A novel mechanism for jumping in the indian ant Harpegnathos saltator (Jerdon) (Formicidae, Ponerinae)

  • Urbani C
  • Boyan G
  • Blarer A
 et al. 
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Abstract

The Indian ant Harpegnathos saltator may be unique among insects in using its jumping capacity not only as an escape mechanism, but also as a normal means of locomotion, & for catching its prey in flight. High-speed cinematography used to analyse the various phases of the jump suggests that Harpegnathos employs a novel jumping mechanism to mediate these behaviors: namely the synchronous activation of its middle & hindlegs. Electrophysiological recordings from muscles or nerves in pairs of middle & hindlegs show remarkably synchronous activity during fictive jumping, supporting the synchronous activation hypothesis. Harpegnathos is not the only ant to jump, & a cladistic analysis suggests that jumping behaviour evolved independently 3 times during ant evolutionary history.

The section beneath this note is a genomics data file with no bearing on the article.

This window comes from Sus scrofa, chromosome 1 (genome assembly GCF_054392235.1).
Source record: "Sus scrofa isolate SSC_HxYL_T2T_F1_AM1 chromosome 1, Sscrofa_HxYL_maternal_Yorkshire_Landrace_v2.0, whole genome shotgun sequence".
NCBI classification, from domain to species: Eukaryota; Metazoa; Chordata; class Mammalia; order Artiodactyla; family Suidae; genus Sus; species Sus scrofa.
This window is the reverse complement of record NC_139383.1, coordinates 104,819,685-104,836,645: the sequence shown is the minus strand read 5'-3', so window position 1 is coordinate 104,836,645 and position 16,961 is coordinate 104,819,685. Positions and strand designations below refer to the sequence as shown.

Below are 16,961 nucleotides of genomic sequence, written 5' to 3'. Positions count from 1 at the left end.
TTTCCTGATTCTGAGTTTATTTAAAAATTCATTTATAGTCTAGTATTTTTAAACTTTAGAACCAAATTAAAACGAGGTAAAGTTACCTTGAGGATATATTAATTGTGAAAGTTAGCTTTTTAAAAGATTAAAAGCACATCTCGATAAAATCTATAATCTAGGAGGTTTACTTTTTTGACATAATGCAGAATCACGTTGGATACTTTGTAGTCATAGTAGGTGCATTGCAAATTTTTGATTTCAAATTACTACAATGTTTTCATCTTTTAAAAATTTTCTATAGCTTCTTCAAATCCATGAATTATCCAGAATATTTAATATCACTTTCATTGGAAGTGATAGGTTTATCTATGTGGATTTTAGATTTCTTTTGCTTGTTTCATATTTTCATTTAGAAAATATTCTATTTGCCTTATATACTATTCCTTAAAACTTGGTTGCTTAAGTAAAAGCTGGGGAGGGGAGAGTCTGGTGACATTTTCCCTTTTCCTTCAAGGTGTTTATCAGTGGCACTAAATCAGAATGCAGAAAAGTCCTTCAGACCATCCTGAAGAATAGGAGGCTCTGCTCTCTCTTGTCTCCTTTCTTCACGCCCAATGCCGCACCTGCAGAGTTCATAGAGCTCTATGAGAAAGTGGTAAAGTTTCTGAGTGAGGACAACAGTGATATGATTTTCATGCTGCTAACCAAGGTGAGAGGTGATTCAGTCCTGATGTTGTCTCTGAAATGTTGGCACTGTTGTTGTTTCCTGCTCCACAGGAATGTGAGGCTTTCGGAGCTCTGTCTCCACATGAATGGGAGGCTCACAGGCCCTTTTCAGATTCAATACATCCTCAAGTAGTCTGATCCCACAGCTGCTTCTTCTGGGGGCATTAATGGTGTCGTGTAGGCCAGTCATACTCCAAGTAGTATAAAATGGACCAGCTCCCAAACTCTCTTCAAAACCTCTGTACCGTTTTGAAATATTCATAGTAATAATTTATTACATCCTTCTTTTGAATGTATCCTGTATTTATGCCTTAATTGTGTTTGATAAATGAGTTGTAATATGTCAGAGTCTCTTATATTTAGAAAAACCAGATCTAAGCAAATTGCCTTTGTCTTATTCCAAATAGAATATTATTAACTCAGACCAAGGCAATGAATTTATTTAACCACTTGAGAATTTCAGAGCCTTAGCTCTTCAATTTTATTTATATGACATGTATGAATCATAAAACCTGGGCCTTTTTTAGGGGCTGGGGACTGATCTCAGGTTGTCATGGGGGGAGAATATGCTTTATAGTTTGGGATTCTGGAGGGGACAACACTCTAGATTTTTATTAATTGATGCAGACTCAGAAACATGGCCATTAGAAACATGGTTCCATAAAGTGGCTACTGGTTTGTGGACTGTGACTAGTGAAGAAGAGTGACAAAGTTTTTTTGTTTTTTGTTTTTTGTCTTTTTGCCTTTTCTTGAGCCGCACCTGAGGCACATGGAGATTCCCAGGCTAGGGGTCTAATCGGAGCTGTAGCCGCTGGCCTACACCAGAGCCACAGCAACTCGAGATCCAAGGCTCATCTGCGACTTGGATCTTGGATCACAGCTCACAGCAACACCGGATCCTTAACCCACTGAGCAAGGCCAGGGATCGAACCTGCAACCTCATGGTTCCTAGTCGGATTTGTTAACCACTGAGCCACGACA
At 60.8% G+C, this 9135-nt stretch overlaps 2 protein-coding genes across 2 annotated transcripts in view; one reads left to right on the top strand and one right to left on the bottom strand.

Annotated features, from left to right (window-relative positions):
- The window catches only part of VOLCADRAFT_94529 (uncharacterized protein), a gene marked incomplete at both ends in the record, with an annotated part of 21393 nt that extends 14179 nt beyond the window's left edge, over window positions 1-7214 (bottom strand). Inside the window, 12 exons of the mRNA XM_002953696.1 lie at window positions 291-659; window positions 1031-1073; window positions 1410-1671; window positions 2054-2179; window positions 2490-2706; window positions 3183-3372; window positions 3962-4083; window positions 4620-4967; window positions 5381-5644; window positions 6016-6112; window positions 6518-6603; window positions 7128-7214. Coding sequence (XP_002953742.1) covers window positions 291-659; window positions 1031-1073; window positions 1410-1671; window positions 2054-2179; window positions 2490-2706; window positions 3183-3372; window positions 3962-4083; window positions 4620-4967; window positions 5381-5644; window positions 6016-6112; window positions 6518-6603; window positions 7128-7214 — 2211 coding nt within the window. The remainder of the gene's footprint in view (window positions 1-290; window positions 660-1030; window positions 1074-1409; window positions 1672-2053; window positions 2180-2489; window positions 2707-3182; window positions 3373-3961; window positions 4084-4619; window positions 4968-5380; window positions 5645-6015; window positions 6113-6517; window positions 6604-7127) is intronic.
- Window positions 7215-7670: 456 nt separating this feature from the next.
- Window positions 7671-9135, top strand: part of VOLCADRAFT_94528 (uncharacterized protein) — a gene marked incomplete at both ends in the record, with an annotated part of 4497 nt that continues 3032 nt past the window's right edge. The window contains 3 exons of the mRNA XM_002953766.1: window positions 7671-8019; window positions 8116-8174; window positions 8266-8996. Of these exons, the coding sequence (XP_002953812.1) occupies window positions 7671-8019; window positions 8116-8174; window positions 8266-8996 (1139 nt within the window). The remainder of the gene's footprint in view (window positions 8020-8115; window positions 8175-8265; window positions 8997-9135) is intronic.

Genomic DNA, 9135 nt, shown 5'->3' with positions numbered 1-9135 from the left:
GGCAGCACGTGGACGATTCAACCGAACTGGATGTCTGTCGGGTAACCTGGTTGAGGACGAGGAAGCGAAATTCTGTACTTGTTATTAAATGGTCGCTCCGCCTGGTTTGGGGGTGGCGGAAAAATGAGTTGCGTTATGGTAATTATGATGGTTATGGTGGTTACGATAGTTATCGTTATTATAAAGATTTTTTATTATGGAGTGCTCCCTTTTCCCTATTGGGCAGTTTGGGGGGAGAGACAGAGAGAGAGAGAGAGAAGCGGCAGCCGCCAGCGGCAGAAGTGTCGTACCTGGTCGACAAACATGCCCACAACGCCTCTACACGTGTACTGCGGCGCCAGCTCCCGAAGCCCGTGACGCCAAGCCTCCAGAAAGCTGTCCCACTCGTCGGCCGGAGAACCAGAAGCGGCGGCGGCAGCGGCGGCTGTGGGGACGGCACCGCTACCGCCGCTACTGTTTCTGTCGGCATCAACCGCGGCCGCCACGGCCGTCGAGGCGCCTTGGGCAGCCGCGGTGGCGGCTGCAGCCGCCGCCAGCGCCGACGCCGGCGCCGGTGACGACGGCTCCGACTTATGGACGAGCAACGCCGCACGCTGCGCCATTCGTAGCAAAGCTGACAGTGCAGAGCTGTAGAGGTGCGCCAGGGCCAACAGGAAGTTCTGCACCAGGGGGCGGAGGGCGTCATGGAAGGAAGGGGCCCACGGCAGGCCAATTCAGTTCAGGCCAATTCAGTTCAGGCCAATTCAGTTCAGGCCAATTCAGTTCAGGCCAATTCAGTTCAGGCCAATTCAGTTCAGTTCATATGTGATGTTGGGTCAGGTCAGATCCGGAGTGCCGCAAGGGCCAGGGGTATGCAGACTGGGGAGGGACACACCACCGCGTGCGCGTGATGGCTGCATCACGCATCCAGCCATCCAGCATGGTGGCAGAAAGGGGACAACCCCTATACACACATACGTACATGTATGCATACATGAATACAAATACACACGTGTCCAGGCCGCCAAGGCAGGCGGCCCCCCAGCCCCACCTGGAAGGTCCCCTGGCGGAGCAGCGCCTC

Author-supplied keywords

  • Insect
  • behaviour
  • electrophysiology
  • evolution
  • high-speed cinematography
  • jumping

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Authors

  • C. Baroni Urbani

  • G. S. Boyan

  • A. Blarer

  • J. Billen

  • T. M. Musthak Ali

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